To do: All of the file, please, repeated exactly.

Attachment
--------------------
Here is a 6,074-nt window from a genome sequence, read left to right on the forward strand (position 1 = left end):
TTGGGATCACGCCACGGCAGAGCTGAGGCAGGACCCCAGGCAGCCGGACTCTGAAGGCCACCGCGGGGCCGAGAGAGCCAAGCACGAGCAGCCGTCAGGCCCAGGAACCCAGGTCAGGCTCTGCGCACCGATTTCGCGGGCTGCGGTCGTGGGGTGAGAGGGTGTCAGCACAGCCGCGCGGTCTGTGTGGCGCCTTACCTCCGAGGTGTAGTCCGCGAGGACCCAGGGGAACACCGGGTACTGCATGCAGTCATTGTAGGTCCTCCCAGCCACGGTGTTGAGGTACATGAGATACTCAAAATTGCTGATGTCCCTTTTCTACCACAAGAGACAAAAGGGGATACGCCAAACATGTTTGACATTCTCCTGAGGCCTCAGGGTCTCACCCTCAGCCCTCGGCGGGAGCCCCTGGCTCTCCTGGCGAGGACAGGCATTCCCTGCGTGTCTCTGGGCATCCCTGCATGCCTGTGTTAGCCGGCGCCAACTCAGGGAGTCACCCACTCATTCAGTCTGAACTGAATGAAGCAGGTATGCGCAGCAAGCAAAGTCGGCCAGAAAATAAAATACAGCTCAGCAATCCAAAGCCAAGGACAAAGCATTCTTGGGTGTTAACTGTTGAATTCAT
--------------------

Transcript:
Here is a 6,074-nt window from a genome sequence, read left to right on the forward strand (position 1 = left end):
TTGGGATCACGCCACGGCAGAGCTGAGGCAGGACCCCAGGCAGCCGGACTCTGAAGGCCACCGCGGGGCCGAGAGAGCCAAGCACGAGCAGCCGTCAGGCCCAGGAACCCAGGTCAGGCTCTGCGCACCGATTTCGCGGGCTGCGGTCGTGGGGTGAGAGGGTGTCAGCACAGCCGCGCGGTCTGTGTGGCGCCTTACCTCCGAGGTGTAGTCCGCGAGGACCCAGGGGAACACCGGGTACTGCATGCAGTCATTGTAGGTCCTCCCAGCCACGGTGTTGAGGTACATGAGATACTCAAAATTGCTGATGTCCCTTTTCTACCACAAGAGACAAAAGGGGATACGCCAAACATGTTTGACATTCTCCTGAGGCCTCAGGGTCTCACCCTCAGCCCTCGGCGGGAGCCCCTGGCTCTCCTGGCGAGGACAGGCATTCCCTGCGTGTCTCTGGGCATCCCTGCATGCCTGTGTTAGCCGGCGCCAACTCAGGGAGTCACCCACTCATTCAGTCTGAACTGAATGAAGCAGGTATGCGCAGCAAGCAAAGTCGGCCAGAAAATAAAATACAGCTCAGCAATCCAAAGCCAAGGACAAAGCATTCTTGGGTGTTAACTGTTGAATTCAT